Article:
One of the areas where litigation can pop up in employment law is when an employee is subjected to unfair treatment as a result of reporting unethical or illegal activities in the workplace. Legal protections do exist for employees who take steps to expose wrongdoing, and it is important for employees to be aware of their rights.
A whistleblower lawsuit was recently filed in California against Starkey Hearing Foundation, a non-profit associated with the Minnesota-based hearing aid manufacturer Starkey Laboratories Inc., in connection with the termination of an employee last April. According to the employee, the termination occurred because she voiced concerns over the nonprofit’s overestimating of the number of devices given to charity, its failure to use qualified medical providers, and conflicts of interests. Among the concerns was that the questionable activity would put the company’s nonprofit status in jeopardy.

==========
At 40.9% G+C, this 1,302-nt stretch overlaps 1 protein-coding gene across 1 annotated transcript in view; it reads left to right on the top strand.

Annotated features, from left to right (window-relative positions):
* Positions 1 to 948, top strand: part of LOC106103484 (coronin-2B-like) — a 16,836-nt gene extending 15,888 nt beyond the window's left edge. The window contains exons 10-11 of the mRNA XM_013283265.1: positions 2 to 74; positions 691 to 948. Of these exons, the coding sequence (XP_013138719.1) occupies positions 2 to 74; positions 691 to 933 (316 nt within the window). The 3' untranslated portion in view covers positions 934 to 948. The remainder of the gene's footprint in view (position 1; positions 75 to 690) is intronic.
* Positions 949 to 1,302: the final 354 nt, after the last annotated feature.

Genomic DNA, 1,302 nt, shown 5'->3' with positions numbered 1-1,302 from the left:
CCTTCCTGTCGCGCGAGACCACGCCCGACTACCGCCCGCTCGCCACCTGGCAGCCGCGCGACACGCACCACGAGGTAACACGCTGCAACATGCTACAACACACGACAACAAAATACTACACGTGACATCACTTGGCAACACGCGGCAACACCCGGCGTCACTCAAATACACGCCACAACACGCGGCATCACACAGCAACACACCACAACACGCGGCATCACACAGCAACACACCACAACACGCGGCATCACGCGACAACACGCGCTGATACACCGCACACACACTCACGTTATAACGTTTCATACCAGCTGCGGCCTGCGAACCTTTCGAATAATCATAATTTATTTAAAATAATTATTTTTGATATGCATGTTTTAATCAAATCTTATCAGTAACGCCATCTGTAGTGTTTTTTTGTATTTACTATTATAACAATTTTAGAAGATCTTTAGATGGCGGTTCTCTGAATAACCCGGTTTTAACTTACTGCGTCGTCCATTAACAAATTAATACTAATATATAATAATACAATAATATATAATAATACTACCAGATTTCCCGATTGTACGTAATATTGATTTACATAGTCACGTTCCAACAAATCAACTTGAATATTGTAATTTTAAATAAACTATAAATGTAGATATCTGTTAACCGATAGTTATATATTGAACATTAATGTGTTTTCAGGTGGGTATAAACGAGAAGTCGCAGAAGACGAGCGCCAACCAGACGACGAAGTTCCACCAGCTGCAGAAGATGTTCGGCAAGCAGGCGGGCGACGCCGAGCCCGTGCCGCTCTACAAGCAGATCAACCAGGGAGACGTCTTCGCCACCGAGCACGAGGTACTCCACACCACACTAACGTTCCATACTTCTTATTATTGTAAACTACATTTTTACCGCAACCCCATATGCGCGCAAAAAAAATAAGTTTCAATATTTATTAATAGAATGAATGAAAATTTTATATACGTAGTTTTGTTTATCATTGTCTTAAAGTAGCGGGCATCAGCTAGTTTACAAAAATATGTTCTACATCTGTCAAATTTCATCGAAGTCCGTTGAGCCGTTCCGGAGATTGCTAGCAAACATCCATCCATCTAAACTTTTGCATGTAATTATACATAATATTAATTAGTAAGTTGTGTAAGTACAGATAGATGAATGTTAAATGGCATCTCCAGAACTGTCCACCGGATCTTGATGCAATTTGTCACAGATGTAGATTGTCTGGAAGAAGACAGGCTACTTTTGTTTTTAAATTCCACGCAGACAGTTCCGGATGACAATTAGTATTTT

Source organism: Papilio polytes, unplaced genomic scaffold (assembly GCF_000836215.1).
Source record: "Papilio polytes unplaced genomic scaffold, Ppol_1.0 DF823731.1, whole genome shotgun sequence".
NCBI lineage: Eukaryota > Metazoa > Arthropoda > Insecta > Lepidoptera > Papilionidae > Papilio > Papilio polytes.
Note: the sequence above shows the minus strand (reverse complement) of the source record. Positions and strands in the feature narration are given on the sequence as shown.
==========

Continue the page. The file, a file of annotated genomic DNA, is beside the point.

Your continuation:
Whatever the nature of the former employee’s concerns, she ended up reporting them to high-ranking executives within the organization. She claims that she was criticized for “stepping out of line” and fired several weeks later. Her superior claimed the termination was “for performance reasons” rather than for voicing concerns
Workplace retaliation can occur for a variety of reasons and can involve a variety of adverse actions on the part of the employer. One common reason for retaliatory action is discrimination. Employees who believe they have been subjected to adverse treatment on the job due to discrimination should work with an experienced attorney to ensure their rights are protected. In our next post, we’ll look at other potential grounds for retaliation, both at the state and federal level.